A NASA spacecraft described as a "robot geologist" is scheduled to arrive on Mars next week.
Nearly seven months to the day, NASA's InSight lander is finally ready to reach its destination, and the toughest part of its journey is still ahead.
The robot's job is to study what's under the surface of the Red Planet, but according to CBS News, it must first survive a difficult landing.
Payloads system engineer Farah Alibay is part of the engineering team that designed InSight's instruments. She says data from the mission will reveal more about the Red Planet's core - that is, if it survives its seven-minute landing in one piece.
"We call it the seven minutes of terror because at that point there's nothing we can do," she told CBS News.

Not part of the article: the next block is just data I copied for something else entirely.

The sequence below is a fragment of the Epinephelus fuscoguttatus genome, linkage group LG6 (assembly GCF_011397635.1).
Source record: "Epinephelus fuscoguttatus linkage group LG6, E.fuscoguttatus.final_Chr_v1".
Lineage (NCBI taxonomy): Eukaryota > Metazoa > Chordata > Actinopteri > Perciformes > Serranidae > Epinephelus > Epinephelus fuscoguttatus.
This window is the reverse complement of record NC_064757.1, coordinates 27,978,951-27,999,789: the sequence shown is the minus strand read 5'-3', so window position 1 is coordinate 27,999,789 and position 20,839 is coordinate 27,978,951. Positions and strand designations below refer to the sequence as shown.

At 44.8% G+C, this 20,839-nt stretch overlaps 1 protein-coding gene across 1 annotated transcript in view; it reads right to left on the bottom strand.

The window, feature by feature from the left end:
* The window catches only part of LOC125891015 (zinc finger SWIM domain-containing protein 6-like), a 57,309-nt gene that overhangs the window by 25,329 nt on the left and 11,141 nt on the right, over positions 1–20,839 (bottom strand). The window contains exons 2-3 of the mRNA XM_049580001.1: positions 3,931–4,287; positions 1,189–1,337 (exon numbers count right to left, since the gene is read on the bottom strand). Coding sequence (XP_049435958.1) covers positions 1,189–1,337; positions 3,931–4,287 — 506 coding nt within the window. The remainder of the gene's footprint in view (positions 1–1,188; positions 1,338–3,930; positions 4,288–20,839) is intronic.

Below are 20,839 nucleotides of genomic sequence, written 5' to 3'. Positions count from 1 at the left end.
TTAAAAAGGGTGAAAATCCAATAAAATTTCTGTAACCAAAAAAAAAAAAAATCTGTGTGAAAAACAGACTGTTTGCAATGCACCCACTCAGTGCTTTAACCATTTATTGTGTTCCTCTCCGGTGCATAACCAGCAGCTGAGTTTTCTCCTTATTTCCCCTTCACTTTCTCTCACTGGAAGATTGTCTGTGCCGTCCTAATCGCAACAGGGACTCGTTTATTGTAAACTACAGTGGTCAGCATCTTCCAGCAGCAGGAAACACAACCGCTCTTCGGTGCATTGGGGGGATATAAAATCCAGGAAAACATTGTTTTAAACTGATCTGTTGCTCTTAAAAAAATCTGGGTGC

NASA scientists estimate the spacecraft will enter Mars' atmosphere at just over 19,300km per hour.
A supersonic parachute will deploy first to slow the spacecraft's descent, and then InSight will drop from its heat shield about 1.6km from the surface, freefalling until reverse thrusters put on the final breaks.
InSight will then deploy solar panels and get ready for work, using a robotic arm to place a seismometer and a heat probe on the Martian ground.
Those tools will track the planet's temperature and measure quakes - if they end up as planned on a flat surface.
"We have one shot and we have to do it well," says Ms Alibaby.
"If we end up being on a little rock or something then that could affect our science."
If it all goes well, scientists expect InSight to beam back critical information for at least the next two years, helping pave the way for a manned mission to Mars.